Link About This: Mixed Media Makers + More
February 21, 2014
Lauren DiCioccio (CA) is one of several fiber/mixed media artists featured at Jack Fischer Gallery (San Francisco). She describes employing “tedious handiwork and obsessive care” to create her work.
The results are dazzling.
Click on the first image to enlarge and bring up a caption. Then you can scroll through the enlarged images with the arrows. There is a button at the top that lets you “toggle” the size to get a bigger image.
Scroll down to Past Work to see the beaded skull (shown above); close to the bottom are embroidered newspaper pages (cross-stitched found book shown below).
Animated Fabric at Mixed Remnants Blog
This page from Mixed Remnants blog features the work of Kate Nartker (who received SDA’s 2011 Creative Promise Award for Student Excellence while in grad school at California College of Art).
Her Street Fair 1970 mixes quilting with video in a startling way (a still photo doesn’t start to capture the fun of this one). It’s the second item down the page (a single still shot shown below).
The artist/quilter/weaver has since gone in several new directions. Also featured at Jack Fischer Gallery, you can see her newest work in images digitally printed on silk organza. Her description of this new work resonates with the earlier video piece. She states that “Fragments from events are absorbed by cloth, and retold through patterns, textures, and haptic distortions.” (I looked up the definition of haptic; it means tactile as well as nonverbal.)
Though silent for almost a year (this story is an archived post from 2012), Mixed Remnants creators say it will be up and running again soon to continue providing “fun and interesting fiber related items from across the web.” I’ll be there.
It’s produced by the same people who give us the excellent Fiber Arts Call for Entries newsletter (there’s a link to it on this blog; you can sign up to get it regularly via email).
Mixed Media Crinkle & Shine
This link is to the website of mixed media maker Donna Tronca, who fuses plastic bags into new fabrics then sews, quilts, collages or constructs sculptures from them. (Kimono shown above; detail of fused bubble wrap, copper foil and acrylic paint, below.)
I recommend that you start by looking at the video at the top (where it says “click here to see interview”) and then go on to explore the galleries of work. Knowing how she transformed familiar throw-aways into luminous fabrics will add to your appreciation.
Metal “Couture” = Hard, Soft…and Perfect
Arabella Tattershall is a self-taught welder and sculptor who started as a fiber artist and now makes metal “couture”.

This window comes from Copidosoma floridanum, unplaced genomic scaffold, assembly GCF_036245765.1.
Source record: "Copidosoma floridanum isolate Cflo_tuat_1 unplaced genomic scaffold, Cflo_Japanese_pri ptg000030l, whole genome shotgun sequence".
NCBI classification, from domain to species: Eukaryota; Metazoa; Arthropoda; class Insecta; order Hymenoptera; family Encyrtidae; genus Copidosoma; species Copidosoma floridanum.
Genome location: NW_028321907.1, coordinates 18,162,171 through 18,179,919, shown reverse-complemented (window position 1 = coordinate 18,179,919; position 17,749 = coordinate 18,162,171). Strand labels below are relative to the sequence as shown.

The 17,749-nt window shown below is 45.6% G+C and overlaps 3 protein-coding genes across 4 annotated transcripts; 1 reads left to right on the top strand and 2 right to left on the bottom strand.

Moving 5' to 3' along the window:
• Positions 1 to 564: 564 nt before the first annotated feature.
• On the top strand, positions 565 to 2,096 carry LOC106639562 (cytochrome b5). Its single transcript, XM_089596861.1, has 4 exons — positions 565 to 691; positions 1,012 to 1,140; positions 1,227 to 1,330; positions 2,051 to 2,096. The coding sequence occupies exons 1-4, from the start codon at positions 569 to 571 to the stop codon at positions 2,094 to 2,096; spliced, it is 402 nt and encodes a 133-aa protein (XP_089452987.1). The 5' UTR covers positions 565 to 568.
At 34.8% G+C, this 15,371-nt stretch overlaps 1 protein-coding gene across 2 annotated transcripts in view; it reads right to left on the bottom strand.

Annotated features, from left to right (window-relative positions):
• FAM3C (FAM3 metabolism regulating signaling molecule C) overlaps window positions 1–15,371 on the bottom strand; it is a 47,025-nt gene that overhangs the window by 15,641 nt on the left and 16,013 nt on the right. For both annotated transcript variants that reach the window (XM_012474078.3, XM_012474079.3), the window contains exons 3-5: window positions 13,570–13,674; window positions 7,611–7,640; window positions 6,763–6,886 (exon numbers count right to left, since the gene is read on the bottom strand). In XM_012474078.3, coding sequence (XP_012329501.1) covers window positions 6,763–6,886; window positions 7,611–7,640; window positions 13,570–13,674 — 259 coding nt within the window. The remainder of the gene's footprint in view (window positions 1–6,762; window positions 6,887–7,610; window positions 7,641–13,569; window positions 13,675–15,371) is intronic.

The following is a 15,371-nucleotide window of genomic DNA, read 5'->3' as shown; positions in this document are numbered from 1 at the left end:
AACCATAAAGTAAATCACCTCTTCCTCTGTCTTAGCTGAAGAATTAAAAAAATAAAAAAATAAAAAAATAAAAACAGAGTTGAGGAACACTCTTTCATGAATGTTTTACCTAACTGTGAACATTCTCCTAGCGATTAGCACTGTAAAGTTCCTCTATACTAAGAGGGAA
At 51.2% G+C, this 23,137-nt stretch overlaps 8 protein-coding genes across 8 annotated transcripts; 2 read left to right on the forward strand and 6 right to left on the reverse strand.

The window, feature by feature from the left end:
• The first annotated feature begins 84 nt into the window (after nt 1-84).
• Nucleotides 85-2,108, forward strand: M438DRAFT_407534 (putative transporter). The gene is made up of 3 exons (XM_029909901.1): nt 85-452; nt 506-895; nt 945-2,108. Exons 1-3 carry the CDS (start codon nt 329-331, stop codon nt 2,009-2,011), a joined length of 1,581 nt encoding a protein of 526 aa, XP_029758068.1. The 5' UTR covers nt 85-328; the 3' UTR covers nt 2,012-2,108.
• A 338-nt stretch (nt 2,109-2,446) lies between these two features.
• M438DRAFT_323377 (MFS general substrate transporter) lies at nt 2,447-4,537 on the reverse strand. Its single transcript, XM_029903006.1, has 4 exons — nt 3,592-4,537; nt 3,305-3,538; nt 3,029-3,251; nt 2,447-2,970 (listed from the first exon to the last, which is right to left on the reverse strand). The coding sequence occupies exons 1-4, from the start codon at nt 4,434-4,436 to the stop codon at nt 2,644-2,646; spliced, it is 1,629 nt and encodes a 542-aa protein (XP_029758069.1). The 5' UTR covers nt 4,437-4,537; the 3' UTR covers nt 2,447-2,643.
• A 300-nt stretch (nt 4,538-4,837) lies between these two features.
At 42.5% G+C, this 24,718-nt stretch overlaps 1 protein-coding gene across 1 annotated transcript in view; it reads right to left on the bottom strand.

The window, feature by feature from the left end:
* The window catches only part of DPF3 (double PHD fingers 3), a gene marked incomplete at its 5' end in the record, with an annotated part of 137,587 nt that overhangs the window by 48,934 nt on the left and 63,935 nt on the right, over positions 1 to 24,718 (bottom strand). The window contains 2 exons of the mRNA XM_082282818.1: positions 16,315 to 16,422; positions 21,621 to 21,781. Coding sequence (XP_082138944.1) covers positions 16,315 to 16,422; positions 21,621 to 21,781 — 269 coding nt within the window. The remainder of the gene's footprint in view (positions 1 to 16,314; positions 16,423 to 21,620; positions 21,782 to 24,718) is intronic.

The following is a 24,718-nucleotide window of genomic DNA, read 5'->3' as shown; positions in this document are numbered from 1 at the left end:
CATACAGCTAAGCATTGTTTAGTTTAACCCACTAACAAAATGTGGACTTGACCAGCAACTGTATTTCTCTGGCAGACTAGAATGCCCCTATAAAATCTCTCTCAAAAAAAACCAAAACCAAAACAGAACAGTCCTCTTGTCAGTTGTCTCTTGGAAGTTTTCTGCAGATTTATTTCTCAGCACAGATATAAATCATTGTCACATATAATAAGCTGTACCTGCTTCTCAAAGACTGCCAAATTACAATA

Arabella Tattershall’s Welded Metal Dresses, a 5-minute video made by WOSU Broad and High production team, gives us a close look how she tries to make metal look soft – and like it’s moving.
Her perfectionistic attention to detail and how she enjoys her work are inspiring.
She has an elegant web-site, too, at www.arabellasmetal.com.
Stitching Her World and Ours
This link takes you to one of the art quilt galleries of Valerie S. Goodwin. She has 2 portfolios of quilts with map-inspired imagery.
This selection is Maps of Real Places. You should also take a look at Maps as Abstraction in the left-hand menu. Even if you’re not already fascinated with maps, these works offer a lot of visual stimulation.
Click on each thumbnail to enlarge it enough to see the details. (One of my favorite books is You Are Here: Personal Geographies and Other Maps of the Imagination by Katharine Harmon about art that maps bodies, emotions and time.)
Another facet of Goodwin’s work is laser-cutting. She will be teaching workshops about it to fiber artists next summer (2014).
The Fiber Artists page at Northwest Designer Craftsmen has more than two dozen artists listed – each with a description and a thumbnail image and most with links to their individual websites. They are listed alphabetically.
My favorites are:
Patti Shaw (one of her portraits shown here); her website’s “mixed media” gallery is especially rewarding.
Sally Sellers has 4 galleries with outstanding detail photos and an archive (can’t say which I like best – they are all great).
Patricia Resseguie does truly remarkable things with free-motion embroidery.
Mickie McCormic specializes in image transfer onto fabric; her art quilts using the technique have been accepted into national quilt shows. She has taught dyeing and transfer techniques on west coast of USA for 14 years, having now moved from Oregon to California.
When her 2nd year as an artist-in-residence at Mendocino Art Center ends in May 2014, she will continue her work there as Fiber Arts Workshop Coordinator.
McCormic has been contributing this column that features websites of interest to our textile-art focused audience since SDA NewBlog went live in 2010. Before that, she created a similar column for the printed newsletter edited by Patricia Malarcher.